Respected for Her Work, a Mom Thrives in Construction at Manhattanville
Valerie Adams entered a class through the organization Nontraditional Employment for Women (NEW). She was one of 28 women.
All too common in male-dominated industries are women working twice as hard and getting half the respect as their male counterparts.
For Valerie Adams and her experience as a carpenter in the Local 157, the hard work has certainly been there. Fortunately for her time working at Columbia University’s Manhattanville development, her co-workers have recognized her hard work with the respect that it deserves.Adams, an employee with Creative Construction Services of East Elmhurst, Queens, has been working at Columbia’s Manhattanville site for more than a year and a half, both on the Jerome L. Greene Science Center and Lenfest Center for the Arts.
According to Adams, who is also a mother of four children, the male colleagues in her immediate circle admire and commend her, reaping her added praise for doing her job so well while balancing her responsibilities as a mom.
Her path to construction at Manhattanville was not straightforward. Born in France, Adams came to the United States at the age of eight.
Later on in her adult career, to break into the construction industry, Adams entered a class through the organization Nontraditional Employment for Women (NEW). She was one of 28 women in her NEW class, which met for six weeks from 7 a.m. to 3 p.m. daily, mirroring the typical hours at a construction site.
The NEW class prepared participants for the rigor and responsibility required to succeed in the construction industry. There were written tests and physically strenuous activities to make sure participants could meet the standards of a construction site. There were also strict attendance rules. Twice absent or late and a participant would be removed from the program to prepare them for the expectations on a work site.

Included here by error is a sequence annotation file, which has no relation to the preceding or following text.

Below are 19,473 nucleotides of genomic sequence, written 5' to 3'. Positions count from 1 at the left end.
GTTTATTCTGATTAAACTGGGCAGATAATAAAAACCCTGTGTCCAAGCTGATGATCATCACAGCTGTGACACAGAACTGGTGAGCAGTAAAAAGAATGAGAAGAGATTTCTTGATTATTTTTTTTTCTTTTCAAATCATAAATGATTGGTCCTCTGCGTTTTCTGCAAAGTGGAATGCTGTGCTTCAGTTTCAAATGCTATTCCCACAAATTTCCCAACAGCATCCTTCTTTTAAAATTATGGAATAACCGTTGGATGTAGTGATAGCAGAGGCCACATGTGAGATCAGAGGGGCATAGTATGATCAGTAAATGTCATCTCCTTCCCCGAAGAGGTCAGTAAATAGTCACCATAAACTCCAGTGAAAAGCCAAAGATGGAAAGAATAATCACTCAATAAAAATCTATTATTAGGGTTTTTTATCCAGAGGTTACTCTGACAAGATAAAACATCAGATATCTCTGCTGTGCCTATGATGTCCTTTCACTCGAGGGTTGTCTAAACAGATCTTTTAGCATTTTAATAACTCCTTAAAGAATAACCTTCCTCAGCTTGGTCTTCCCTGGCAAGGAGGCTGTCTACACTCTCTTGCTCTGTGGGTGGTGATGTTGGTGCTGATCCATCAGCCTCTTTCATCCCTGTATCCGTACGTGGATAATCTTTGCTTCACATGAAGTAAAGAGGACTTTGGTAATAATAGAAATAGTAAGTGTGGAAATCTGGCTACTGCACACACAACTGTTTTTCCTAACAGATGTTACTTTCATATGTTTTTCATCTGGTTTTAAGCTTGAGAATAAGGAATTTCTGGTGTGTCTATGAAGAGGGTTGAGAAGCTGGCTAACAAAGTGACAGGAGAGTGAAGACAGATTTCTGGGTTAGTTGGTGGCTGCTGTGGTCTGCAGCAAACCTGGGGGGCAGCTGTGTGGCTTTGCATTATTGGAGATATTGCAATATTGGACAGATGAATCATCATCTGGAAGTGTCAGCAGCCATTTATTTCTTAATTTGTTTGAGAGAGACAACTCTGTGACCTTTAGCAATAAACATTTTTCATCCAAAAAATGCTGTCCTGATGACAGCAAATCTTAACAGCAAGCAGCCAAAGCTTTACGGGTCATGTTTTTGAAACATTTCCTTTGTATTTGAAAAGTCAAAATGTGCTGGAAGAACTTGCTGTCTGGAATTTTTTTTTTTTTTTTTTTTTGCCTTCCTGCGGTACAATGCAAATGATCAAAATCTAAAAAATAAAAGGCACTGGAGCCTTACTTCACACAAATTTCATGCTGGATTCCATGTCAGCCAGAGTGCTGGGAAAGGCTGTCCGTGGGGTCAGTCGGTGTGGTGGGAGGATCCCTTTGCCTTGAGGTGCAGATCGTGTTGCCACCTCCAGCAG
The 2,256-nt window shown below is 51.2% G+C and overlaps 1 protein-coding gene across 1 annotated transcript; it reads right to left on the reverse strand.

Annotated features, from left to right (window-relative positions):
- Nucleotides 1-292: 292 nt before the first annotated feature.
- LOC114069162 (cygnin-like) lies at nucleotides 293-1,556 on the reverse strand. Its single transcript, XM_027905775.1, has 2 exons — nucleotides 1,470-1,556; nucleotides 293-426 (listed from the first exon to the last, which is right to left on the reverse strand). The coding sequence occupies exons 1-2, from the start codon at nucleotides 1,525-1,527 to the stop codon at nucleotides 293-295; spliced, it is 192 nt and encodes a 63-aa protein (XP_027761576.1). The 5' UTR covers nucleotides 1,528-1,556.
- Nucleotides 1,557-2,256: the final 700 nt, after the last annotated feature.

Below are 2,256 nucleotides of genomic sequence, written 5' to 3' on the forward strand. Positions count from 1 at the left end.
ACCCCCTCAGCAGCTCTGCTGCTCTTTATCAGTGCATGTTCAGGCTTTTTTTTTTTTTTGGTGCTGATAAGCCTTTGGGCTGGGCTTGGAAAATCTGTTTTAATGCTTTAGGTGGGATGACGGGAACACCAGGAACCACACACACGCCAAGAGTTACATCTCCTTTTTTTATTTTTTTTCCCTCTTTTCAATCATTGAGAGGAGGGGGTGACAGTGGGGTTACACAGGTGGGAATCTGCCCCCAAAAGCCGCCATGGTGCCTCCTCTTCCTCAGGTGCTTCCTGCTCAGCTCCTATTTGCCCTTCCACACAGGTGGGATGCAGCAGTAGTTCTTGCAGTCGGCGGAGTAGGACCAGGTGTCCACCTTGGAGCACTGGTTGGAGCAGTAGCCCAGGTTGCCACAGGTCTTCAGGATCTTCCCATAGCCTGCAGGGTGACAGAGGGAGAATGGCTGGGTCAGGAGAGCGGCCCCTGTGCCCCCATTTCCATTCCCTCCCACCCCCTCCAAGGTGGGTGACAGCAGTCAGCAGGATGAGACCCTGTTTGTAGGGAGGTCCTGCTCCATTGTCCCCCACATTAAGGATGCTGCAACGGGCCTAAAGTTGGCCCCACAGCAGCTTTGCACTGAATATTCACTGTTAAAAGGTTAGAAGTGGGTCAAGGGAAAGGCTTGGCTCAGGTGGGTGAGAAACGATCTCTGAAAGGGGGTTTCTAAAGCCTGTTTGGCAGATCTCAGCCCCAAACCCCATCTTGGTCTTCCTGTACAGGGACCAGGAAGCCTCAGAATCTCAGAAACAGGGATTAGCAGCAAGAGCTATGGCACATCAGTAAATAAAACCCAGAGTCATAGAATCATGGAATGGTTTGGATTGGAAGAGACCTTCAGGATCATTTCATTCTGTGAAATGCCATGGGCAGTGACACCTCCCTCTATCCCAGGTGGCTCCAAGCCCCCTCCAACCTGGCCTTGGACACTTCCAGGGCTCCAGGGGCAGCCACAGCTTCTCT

Upon successful completion of the program, NEW helps connect graduates with a union. From there, Adams completed her apprenticeship and then passed a test to become a journeyman and eventually shop steward. She has been doing this work for the past 10 years with projects that include Carnegie 57, Trump residential buildings on the Upper West Side and 29 Flatbush in Brooklyn.
For Adams, the fit with construction work is a natural. “I love working with my hands, building things, and seeing the end product.”
She has also felt a special connection with the assignment at Columbia.
“At Columbia, with all of the trades working together, it feels like a big family,” stated Adams. “I’m more comfortable here than at sites I’ve worked in the past. Each trade helps one another.”
Adams also feels safer. “Here, the safety crew seems to care more and not just treat it as their job. They spend more time educating you. They work by your side. And when something is not being done correctly, they stop and explain why in a supportive manner.”
Her pride at completed work at Columbia extends beyond seeing a finished building. “Within those walls [of the Jerome L. Greene Science Center], there will be research on the brain and on diseases such as Alzheimer’s that could potentially be life-changing. Knowing that my fellow trades and I built the place where that could happen makes me proud.”
As a neighbor living on 147th Street and 8th Avenue, Adams sees a positive impact from Columbia’s Manhattanville campus and other cultural institutions in the area.
“People from all over the world are being drawn to Harlem and reviving its multicultural legacy.”
“I feel good that I’m helping to rebuild a part of home. And in the future, my kids can look at the campus and say their mom helped build those buildings.”
This article originally appeared on the Columbia Manhattanville website.